Being an avid reader of other people’s blogs, as I’ve expressed here previously, I really love it when I find a “must try” recipe. While sometimes I find other people’s cooking experiments to be interesting and intriguing, many of them don’t inspire me to actually attempt to recreate their culinary endeavors.
One blog that I can usually find great ideas from is The Kitchn. I became hooked on it after a co-worker got me into checking out Apartment Therapy on a regular basis. I’m a huge fan of design and, as they often highlight solutions to storage/space issues (a perpetual New York apartment-dweller’s challenge), it’s one of my go-to sites on a regular basis. Their kitchen-oriented features are put together in a separate blog.
I was poking around in there a few weeks ago, when I was kind of in a cooking mood, and found a recipe that looked too good to pass up: “Ham and Cheese” Breakfast Casserole. Now, we didn’t grow up eating things like this for breakfast. Eggs were usually scrambled or in omelets, and then there was the waffles/pancakes category, and then the cold cereal or oatmeal option for the morning meal. Casseroles contained tuna (primarily) or maybe you could consider a baked pasta or chicken dish a “casserole,” but it wasn’t generally something eaten at breakfast.
One Easter Brunch when I was living in the DC area, pre-graduate school, I was introduced to the eggy-cheesy a.m. version of this one-pan dish. A roommate of mine and I were cooking for some friends, and she came up with the idea to throw a breakfast casserole together as it was a. relatively quick to do and b. required little attention once assembled beyond making sure it didn’t burn in the oven. She grew up in the Midwest, so I don’t know if these are more popular out there, but the only other time I’ve had this dish was in grad school, when another Midwesterner hosted a brunch and served one that was similar.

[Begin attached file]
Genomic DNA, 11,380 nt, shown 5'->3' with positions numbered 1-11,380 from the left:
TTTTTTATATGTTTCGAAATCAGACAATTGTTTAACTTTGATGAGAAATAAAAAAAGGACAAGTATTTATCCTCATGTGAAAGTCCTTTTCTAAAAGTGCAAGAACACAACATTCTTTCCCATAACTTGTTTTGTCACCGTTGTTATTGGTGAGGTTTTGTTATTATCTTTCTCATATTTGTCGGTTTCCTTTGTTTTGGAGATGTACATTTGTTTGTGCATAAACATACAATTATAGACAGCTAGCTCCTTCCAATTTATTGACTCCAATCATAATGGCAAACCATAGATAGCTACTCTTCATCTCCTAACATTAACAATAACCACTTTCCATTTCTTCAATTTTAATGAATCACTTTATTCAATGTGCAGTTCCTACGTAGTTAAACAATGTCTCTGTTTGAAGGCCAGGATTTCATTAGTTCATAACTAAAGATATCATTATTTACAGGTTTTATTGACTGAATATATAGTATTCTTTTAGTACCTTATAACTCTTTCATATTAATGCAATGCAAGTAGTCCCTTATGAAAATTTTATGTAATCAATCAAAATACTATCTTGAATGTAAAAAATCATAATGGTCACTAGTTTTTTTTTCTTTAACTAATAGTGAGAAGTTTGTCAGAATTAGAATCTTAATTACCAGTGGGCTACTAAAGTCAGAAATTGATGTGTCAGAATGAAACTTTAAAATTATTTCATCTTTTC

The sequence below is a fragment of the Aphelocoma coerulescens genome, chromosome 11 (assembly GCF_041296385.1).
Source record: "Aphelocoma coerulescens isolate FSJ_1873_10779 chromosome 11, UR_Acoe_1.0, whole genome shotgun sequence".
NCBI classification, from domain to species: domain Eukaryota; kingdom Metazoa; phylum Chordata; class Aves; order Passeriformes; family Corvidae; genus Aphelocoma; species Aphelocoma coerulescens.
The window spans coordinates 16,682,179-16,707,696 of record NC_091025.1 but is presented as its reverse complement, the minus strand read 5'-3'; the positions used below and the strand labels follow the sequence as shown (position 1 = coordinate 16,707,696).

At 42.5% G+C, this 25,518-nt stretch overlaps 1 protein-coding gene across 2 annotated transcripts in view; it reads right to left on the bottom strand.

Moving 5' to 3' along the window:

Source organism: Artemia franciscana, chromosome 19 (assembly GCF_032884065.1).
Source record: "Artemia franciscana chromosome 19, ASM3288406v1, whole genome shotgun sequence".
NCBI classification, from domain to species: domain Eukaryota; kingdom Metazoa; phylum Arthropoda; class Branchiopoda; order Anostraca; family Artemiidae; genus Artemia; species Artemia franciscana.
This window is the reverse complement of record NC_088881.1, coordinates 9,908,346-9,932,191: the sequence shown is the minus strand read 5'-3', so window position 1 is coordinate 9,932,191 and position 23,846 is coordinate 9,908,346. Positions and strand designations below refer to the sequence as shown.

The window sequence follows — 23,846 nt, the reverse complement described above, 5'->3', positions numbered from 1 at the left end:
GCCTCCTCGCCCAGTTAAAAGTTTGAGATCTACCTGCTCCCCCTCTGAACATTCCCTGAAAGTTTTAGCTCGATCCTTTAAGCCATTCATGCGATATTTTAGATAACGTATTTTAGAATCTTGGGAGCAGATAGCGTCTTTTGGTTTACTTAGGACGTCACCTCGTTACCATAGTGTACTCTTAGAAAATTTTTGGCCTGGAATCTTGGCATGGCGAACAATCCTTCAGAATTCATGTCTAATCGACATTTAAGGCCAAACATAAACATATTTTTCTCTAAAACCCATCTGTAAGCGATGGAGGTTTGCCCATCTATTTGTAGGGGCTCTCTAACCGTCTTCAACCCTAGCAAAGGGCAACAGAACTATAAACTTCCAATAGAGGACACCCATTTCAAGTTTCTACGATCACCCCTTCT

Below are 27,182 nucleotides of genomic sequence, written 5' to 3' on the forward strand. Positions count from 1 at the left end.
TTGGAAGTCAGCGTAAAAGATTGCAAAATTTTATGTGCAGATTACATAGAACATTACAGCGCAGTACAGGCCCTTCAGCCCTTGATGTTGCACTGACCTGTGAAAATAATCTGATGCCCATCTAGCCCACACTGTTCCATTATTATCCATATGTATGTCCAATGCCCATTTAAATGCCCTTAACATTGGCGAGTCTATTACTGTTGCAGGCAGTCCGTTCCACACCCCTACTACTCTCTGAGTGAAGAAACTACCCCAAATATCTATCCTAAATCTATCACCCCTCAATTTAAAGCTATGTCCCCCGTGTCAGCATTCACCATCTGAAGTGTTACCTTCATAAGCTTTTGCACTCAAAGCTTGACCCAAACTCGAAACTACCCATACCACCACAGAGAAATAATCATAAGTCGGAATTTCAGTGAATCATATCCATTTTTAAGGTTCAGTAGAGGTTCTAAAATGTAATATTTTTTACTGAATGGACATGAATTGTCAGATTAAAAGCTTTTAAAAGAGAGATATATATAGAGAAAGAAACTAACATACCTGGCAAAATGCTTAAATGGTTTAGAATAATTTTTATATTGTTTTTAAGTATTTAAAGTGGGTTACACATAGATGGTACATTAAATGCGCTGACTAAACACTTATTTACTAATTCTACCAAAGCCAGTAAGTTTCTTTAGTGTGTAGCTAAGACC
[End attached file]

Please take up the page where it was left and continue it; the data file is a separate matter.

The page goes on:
With the weather still being frigid to maybe-not-so-frigid around here, the idea of eating a warm, hearty weekend breakfast while lingering over a cup of milky coffee just seemed like something that would hit the spot. Fortunately, too, I live in a neighborhood where all the ingredients were within about a five-block walking distance and could easily be obtained during a brisk and brief Saturday grocery shopping excursion.
As directed, I assembled it the night before so that all the ingredients could meld together and so that the dry bread could soak up the liquid. I think that the only change I might make in future would be to figure out how to use up all of the loaf of challah in this dish, as I had some left over. I would also cut back just a little on the pancetta (I know, hard to believe that I am saying that, but it did seem to overpower the dish just a bit.). I think that a good French country ham might work, too, or some nice, thick-cut country bacon.
Once again, my oven did not disappoint. It is uncanny how it knows just how melted to get the top, with just the hint of crustiness on the cheese, but not enough to make it an inedible block of hardened fat. This was cooked through so that the bread was moist, the bacon’s crunchy, smoky, saltiness giving a kick throughout, with the thyme lending a bit of earthiness to the dish.
And, when plated, the dish’s stringy, gooey, lusciousness is even more apparent. It makes great leftovers, as well, as my stomach can attest to having enjoyed this several times for breakfast over the past week.